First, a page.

When you were working, maybe you had a short commute or simply walked to the train station. Now, you're home all day and running to see friends, take care of grandkids, or volunteer. You would be surprised how much more you drive in retired life.

To keep these costs in check, buy a small vehicle that suits your needs or even consider an electric or hybrid car. And when you do drive, plan your errands and trips strategically to cut down on excess mileage. Many retirees are also moving back into cities, where they can get around without a car at all. But be careful; moving to the city can be expensive. Speaking of...

6. Urban Living

The Washington Post reported that between 2000 and 2010, more than a million baby boomers moved to within five miles of a city center. Empty nesters no longer have to concern themselves with yard size, school districts, or other factors that keep them in the suburbs. But city living can be expensive. Housing costs more, and there's a temptation to spend money when you're surrounded by great restaurants, theatres, museums, and shopping. You might offset some of this expense with reduced transportation costs, but it you still may want to monitor your spending.

7. Charitable Giving

Older people tend to be very generous, and use some of their retirement savings to give back to causes that they've always wanted to support. According to Morningstar, charitable giving rates are relatively small and steady up until age 60. After that, giving comprises an increasing percentage of a person's annual expenses — up to 20% for America's oldest citizens. It's great to give, but be sure you can still cover your day-to-day costs and have enough saved for a long life. Consider donating shares of stock instead of cash, as you can avoid capital gains taxes and won't dip into your everyday savings.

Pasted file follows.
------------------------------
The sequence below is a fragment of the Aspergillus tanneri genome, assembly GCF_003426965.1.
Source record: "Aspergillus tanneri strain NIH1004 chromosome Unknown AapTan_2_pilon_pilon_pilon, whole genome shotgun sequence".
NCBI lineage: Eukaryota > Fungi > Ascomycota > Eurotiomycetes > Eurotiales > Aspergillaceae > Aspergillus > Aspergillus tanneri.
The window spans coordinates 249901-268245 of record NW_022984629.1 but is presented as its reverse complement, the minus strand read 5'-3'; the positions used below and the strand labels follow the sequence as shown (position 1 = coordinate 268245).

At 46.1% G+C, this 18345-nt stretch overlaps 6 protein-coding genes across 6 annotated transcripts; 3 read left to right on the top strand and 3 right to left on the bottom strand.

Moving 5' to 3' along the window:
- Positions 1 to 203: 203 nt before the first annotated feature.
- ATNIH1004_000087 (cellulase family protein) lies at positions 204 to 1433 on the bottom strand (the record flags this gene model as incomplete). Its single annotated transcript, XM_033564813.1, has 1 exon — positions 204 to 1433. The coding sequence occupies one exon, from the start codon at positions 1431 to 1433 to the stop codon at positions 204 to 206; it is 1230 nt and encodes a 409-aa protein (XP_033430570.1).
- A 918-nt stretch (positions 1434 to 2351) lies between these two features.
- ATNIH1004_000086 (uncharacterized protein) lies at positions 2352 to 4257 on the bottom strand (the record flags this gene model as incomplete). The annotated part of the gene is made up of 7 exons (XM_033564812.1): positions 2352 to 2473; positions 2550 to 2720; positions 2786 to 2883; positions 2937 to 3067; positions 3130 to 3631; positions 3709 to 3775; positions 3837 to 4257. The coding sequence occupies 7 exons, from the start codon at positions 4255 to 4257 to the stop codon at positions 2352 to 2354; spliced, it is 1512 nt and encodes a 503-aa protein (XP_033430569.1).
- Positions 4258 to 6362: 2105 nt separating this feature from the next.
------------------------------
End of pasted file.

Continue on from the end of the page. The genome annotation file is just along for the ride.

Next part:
8. Lawn Care and Landscaping

You always liked mowing your own lawn and doing your own yard work, but as you've gotten a little older, keeping up with the property isn't as easy as it once once. There's no shame in hiring someone to cut the grass or do some landscaping, but that work isn't free. Getting your lawn mowed might cost you $35–$40 each time, resulting in hundreds of dollars each month. To save money, do as much yard maintenance as you can on your own as long as you feel you are able. When you need help, seek out a neighbor or grandkid who might do it for free or cheap. (Heck, mowing my grandfather's lawn was the first paid gig I ever had.)

9. More Expensive Travel

You saved all your life to finally take a few big trips in retirement. And that's great, but be sure to take into account some extra expenses you might incur as an older citizen. For one thing, travel insurance is more expensive for older folks, because they are statistically more likely to cancel trips due to health-related problems. And even if you do go on a trip, you may find yourself paying extra for transportation or luggage handling when you may have previously taken care of things yourself. Be sure to factor in these extra costs when booking your next adventure.

How is retirement costing you more than you expected?